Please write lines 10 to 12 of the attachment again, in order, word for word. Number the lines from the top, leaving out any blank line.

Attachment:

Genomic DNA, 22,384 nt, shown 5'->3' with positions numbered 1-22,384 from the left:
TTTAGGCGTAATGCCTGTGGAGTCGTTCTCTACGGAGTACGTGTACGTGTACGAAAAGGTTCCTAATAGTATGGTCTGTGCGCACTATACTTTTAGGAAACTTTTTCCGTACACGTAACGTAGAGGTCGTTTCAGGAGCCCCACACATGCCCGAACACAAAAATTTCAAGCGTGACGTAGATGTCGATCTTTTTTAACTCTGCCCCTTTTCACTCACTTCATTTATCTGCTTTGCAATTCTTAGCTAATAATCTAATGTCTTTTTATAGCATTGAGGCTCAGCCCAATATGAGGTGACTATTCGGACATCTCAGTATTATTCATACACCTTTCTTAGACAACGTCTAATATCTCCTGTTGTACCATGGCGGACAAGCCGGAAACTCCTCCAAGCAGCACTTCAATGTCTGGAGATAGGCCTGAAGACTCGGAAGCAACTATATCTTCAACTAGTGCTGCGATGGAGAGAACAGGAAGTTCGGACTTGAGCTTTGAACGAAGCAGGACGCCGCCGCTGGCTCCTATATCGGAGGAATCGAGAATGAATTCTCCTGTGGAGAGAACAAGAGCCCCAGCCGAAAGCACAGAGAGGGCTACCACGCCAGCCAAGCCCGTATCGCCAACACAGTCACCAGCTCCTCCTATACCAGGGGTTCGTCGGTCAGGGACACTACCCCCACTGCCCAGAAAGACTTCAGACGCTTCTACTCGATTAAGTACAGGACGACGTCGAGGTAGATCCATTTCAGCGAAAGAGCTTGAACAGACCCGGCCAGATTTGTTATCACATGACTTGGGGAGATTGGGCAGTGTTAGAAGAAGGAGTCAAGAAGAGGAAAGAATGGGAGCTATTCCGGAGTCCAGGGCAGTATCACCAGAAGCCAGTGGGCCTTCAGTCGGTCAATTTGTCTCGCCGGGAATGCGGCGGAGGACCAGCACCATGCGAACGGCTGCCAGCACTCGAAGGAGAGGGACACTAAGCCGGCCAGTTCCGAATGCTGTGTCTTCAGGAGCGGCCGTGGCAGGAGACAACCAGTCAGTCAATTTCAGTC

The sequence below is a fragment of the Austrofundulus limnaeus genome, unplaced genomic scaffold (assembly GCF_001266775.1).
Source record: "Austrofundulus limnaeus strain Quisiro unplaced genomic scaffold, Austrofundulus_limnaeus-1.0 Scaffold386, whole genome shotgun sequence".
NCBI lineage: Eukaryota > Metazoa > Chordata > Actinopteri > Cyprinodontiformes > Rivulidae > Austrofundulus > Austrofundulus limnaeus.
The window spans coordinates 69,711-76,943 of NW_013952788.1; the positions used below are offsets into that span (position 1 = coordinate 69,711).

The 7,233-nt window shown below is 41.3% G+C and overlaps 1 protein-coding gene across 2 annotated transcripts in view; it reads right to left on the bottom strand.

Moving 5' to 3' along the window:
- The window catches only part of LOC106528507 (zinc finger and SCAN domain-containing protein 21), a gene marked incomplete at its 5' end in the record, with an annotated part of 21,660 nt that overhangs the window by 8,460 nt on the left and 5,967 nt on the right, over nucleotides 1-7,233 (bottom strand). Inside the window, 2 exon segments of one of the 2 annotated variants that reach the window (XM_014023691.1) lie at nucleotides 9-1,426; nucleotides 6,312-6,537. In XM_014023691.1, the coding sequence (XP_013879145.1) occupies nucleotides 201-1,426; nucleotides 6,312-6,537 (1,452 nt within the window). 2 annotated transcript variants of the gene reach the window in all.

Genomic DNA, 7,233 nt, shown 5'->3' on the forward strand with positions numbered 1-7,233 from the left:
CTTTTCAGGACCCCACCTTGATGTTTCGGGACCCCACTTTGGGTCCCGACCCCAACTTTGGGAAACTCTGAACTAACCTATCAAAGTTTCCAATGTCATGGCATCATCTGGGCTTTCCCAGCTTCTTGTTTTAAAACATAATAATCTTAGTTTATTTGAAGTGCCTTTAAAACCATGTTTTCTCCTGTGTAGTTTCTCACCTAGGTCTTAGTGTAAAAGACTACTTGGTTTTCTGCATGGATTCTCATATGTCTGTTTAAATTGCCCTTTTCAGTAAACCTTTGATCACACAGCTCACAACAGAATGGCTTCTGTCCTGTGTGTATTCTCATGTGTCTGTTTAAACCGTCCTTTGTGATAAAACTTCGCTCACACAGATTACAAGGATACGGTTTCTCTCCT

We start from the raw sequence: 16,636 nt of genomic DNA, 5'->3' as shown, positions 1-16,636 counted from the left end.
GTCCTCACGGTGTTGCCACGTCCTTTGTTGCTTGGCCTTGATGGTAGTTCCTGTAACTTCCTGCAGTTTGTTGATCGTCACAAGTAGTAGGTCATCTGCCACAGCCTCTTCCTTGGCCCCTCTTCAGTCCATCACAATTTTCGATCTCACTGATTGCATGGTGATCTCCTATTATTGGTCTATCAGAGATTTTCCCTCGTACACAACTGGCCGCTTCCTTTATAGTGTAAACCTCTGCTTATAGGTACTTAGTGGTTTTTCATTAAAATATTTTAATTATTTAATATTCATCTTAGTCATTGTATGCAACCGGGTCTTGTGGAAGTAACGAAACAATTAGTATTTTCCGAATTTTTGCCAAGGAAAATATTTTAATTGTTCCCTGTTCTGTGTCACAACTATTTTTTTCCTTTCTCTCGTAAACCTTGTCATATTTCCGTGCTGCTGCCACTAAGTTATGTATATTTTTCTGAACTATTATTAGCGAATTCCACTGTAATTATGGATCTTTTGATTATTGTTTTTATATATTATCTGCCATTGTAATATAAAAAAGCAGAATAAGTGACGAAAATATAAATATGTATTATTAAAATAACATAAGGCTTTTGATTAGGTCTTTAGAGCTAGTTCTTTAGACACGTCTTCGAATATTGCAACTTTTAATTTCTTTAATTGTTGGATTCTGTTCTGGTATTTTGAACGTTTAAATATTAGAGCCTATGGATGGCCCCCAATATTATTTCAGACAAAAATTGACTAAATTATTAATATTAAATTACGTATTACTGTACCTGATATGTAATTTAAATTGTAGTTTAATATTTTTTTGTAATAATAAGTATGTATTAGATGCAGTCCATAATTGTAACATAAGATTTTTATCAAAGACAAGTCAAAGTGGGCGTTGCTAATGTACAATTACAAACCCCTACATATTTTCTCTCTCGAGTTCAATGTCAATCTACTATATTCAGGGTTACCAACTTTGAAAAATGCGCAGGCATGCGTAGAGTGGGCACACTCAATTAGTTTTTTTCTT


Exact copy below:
Genomic DNA, 7,233 nt, shown 5'->3' on the forward strand with positions numbered 1-7,233 from the left:
CTTTTCAGGACCCCACCTTGATGTTTCGGGACCCCACTTTGGGTCCCGACCCCAACTTTGGGAAACTCTGAACTAACCTATCAAAGTTTCCAATGTCATGGCATCATCTGGGCTTTCCCAGCTTCTTGTTTTAAAACATAATAATCTTAGTTTATTTGAAGTGCCTTTAAAACCATGTTTTCTCCTGTGTAGTTTCTCACCTAGGTCTTAGTGTAAAAGACTACTTGGTTTTCTGCATGGATTCTCATATGTCTGTTTAAATTGCCCTTTTCAGTAAACCTTTGATCACACAGCTCACAACAGAATGGCTTCTGTCCTGTGTGTATTCTCATGTGTCTGTTTAAACCGTCCTTTGTGATAAAACTTCGCTCACACAGATTACAAGGATACGGTTTCTCTCCT

We start from the raw sequence: 16,636 nt of genomic DNA, 5'->3' as shown, positions 1-16,636 counted from the left end.